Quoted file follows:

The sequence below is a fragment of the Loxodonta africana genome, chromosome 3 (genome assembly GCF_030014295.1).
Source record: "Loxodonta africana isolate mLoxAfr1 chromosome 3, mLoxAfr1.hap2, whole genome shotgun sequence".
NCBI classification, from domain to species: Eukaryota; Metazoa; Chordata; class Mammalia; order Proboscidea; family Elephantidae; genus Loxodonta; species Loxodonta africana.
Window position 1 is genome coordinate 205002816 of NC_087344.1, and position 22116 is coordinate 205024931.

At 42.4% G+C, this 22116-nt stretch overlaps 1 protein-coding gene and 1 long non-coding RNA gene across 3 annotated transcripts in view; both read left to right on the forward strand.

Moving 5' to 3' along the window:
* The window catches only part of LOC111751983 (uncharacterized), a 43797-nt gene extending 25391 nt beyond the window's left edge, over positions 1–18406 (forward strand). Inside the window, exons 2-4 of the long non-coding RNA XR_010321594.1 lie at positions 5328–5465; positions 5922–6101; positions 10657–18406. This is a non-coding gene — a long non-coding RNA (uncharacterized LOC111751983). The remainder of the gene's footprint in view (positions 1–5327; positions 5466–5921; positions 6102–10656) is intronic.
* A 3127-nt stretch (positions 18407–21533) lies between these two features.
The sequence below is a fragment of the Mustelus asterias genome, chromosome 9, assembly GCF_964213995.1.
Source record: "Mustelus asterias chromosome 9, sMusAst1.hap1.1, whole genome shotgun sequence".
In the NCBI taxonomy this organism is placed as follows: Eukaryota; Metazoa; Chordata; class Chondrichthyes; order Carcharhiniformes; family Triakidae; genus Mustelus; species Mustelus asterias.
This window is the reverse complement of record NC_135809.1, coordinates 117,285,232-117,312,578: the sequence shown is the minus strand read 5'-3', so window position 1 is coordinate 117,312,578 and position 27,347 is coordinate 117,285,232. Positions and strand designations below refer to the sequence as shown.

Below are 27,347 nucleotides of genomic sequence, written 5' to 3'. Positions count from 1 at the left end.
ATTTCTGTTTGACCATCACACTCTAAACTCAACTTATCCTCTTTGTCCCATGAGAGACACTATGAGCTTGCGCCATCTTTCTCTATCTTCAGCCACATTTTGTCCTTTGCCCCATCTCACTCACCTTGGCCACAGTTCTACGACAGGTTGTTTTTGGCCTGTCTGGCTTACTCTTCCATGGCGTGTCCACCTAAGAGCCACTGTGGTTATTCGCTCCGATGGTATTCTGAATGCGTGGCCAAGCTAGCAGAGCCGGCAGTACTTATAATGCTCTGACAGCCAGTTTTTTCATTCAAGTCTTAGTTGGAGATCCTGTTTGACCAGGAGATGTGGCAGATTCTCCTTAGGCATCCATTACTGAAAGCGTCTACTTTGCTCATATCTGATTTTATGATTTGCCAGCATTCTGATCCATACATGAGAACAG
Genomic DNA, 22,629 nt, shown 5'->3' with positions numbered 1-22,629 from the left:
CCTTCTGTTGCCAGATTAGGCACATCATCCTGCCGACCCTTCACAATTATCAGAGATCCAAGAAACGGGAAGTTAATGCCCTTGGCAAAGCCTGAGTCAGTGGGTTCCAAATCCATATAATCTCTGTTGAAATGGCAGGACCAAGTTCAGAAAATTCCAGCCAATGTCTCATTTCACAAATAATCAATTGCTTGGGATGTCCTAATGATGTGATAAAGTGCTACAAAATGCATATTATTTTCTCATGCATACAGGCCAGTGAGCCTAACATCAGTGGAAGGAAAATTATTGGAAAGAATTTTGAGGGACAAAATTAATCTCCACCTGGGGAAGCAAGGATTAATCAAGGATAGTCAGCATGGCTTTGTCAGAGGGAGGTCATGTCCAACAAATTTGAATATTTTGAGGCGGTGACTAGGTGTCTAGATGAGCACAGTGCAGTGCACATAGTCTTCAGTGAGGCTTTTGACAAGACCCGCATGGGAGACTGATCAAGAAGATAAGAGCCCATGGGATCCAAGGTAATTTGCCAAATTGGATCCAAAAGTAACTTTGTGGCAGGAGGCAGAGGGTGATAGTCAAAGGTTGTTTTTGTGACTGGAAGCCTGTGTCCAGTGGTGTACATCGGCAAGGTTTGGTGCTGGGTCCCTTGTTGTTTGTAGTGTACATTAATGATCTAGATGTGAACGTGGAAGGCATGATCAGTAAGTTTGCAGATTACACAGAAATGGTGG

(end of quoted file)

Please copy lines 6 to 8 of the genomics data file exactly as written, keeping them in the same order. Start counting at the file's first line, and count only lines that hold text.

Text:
Moving 5' to 3' along the window:
* The window catches only part of LOC111751983 (uncharacterized), a 43797-nt gene extending 25391 nt beyond the window's left edge, over positions 1–18406 (forward strand). Inside the window, exons 2-4 of the long non-coding RNA XR_010321594.1 lie at positions 5328–5465; positions 5922–6101; positions 10657–18406. This is a non-coding gene — a long non-coding RNA (uncharacterized LOC111751983). The remainder of the gene's footprint in view (positions 1–5327; positions 5466–5921; positions 6102–10656) is intronic.
* A 3127-nt stretch (positions 18407–21533) lies between these two features.